Dead Space 2: The Evolution Of A Necromorph

by Nick Ahrens on Dec 16, 2009 at 10:20 AM

In their quests to save humanity, gamers have squared off against all kinds of monsters, mutants, and zombies. With so many experienced veterans holding the controller, is it possible for game developers to design monsters that can make even survival horror aficionados cower in terror?

Ian Milham, art director on Dead Space 2, guides us through the process of creating one of the new abominations that Isaac will face in the follow-up to the 2008 horror hit. You’ll see the early designs, find out what didn’t work, and see how the process resulted in what players will eventually see in the game.

Remember that most of these designs are from the conceptualization process, and won’t be appearing in the finished product. Even the “final” version may change, given that there is plenty of time between now and the game’s ambiguous future release date.

Also, don’t forget to stop by our Dead Space 2 hub to catch up on any features you may have missed!

"The original Dead Space did a lot of stuff great, but we also had to fall back on some game design standbys. Like kill doors – eliminate all the enemies and they open. We’re trying to figure out ways to have players slow down and be a part of the world that are organic and logical and not artificial game design. This is an enemy that’s designed to do that. He’s called the Flytrap, and he’s basically half environmental hazard and half enemy. All they told us was that travels along the ceiling and dangles down – lures – to try to snare you. He’s not static – he is a live thing, and he has additional states. First, you’ve got to dismember his lure. That shocks him and gets him on the ground. Then he gets wild, kind of like a fish flopping on the ground, except he’s still dangerous. We’re still playing around with what that means."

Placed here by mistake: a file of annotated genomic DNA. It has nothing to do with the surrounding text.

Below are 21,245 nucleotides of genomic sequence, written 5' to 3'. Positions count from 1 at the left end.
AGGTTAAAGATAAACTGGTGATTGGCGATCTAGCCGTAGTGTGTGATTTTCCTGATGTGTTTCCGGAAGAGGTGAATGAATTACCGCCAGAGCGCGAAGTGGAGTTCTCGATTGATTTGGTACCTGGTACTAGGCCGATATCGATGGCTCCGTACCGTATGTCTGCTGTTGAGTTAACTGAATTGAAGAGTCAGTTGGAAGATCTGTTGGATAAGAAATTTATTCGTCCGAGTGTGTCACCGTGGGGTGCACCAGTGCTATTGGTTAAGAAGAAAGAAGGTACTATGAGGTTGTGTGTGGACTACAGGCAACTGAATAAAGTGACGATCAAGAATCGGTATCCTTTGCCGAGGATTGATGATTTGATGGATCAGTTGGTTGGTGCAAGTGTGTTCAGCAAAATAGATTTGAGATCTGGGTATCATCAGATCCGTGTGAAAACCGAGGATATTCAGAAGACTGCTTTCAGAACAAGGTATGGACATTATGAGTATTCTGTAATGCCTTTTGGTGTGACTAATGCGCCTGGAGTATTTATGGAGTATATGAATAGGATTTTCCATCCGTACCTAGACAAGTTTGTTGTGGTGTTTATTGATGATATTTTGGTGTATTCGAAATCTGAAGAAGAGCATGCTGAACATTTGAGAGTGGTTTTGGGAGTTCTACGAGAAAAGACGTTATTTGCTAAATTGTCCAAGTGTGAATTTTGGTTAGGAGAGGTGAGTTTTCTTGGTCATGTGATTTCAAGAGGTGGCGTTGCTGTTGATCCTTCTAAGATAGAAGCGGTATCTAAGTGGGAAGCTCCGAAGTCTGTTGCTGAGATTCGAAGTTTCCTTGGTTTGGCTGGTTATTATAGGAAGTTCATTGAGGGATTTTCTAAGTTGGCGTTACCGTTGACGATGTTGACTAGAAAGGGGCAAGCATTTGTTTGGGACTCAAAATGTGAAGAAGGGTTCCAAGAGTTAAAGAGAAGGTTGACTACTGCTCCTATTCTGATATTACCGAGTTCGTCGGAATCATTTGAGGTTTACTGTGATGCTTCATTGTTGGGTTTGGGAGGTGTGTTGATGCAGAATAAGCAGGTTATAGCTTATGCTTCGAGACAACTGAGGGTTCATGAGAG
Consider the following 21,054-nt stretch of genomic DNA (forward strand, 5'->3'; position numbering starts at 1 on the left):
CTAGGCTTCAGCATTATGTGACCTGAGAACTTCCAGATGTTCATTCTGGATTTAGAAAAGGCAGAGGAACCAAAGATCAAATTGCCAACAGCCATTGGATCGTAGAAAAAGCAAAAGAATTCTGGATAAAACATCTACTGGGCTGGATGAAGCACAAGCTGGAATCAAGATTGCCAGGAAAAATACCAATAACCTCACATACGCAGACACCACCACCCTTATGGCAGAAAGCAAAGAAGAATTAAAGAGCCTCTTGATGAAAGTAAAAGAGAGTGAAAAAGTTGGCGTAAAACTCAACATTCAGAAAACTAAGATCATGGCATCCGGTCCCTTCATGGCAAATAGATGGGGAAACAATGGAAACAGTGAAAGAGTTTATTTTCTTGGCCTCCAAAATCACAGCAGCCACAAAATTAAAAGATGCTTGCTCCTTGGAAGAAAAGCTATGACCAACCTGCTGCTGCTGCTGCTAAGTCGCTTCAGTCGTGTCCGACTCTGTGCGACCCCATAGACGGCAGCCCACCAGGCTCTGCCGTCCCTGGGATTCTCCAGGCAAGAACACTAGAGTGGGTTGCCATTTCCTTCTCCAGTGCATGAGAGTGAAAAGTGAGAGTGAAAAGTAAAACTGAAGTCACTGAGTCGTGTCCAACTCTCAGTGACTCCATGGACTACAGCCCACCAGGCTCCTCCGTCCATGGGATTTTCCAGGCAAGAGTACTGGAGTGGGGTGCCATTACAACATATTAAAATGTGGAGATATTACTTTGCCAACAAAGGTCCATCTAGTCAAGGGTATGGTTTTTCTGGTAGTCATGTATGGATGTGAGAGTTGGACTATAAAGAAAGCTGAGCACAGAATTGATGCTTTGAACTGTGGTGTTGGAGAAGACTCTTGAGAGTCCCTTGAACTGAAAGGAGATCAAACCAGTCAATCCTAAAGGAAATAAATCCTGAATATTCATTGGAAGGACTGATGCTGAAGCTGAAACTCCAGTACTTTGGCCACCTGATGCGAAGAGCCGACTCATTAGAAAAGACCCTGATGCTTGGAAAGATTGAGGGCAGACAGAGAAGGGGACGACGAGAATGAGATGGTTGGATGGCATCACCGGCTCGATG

"One of the notions key to Dead Space is that the Necromorphs have an improvised terribleness to them. They’re people that have been broken and twisted into something else, but done so violently and improvisationally. The idea we have is almost like this infection has a plan about what it would like the thing to become, but can’t quite get the body there and makes due with what it is. Instead of teeth, it’ll have bone shards that have broken into teethy things, but they aren’t literally teeth. Instead of wings, it’s stuff that’s been bent backwards and stretched. Some of the problems with the things early on were that they look too evolved. They look like monsters. We don’t want anything that looks like an evolved organism, because that just blows the whole purpose. Here, we’re starting to feel that a little bit more. The mouth isn’t really the mouth; the spine has been split. There’s something interesting there."

"There’s a certain pathos here, without being so literal. We loved this sketch. We went from there, and started doing a lot of details on him. Remember this sketch for later; somewhere along the road to final, he turned into a goofy monster, and then we went back to this sketch and brought it forward."

"We started to really feel this one, but it’s getting a bit too far into “Rarr! I’m an evil monster!” The lure is starting to get too thorny and too literal. We really liked the ones that looked more like a sack of guts. I’ve always been much more a literalist on the horror stuff. We’re trying not to get too occult. Not Hellraiser and Candyman."

"We’re zeroing in on this. This is what we thought was a final. There are couple aspects this that didn’t work. The arms form an angle; we lost all the magic from the sketch we loved, and we decided it was the slack. This is an evil roof spider, clacking across the ceiling. The sketch was drippy, has loose skin. He would be motivated to move by his wrists marionette-style, rather than “Oooh! I’m comin’ at ya!” like this guy."

"This is the final vibe. It’s interesting – this isn’t a particularly complicated dude when you get down to it. It’s surprising that it would take that long to get back to this, but sometimes you have to go over the edge before you get back to where you need to be."